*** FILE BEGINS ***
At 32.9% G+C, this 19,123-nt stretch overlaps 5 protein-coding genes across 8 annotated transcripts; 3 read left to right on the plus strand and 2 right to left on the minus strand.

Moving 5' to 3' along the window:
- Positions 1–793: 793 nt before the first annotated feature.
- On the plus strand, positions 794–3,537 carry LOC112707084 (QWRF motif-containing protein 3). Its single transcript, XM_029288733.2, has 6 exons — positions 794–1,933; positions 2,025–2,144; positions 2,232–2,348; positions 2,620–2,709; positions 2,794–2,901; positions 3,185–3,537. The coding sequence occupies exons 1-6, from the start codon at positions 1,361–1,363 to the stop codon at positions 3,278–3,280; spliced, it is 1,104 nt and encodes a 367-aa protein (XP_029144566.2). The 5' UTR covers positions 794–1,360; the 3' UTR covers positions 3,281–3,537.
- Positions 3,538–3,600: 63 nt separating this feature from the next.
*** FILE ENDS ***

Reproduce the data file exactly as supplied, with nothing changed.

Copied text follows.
At 32.9% G+C, this 19,123-nt stretch overlaps 5 protein-coding genes across 8 annotated transcripts; 3 read left to right on the plus strand and 2 right to left on the minus strand.

Moving 5' to 3' along the window:
- Positions 1–793: 793 nt before the first annotated feature.
- On the plus strand, positions 794–3,537 carry LOC112707084 (QWRF motif-containing protein 3). Its single transcript, XM_029288733.2, has 6 exons — positions 794–1,933; positions 2,025–2,144; positions 2,232–2,348; positions 2,620–2,709; positions 2,794–2,901; positions 3,185–3,537. The coding sequence occupies exons 1-6, from the start codon at positions 1,361–1,363 to the stop codon at positions 3,278–3,280; spliced, it is 1,104 nt and encodes a 367-aa protein (XP_029144566.2). The 5' UTR covers positions 794–1,360; the 3' UTR covers positions 3,281–3,537.
- Positions 3,538–3,600: 63 nt separating this feature from the next.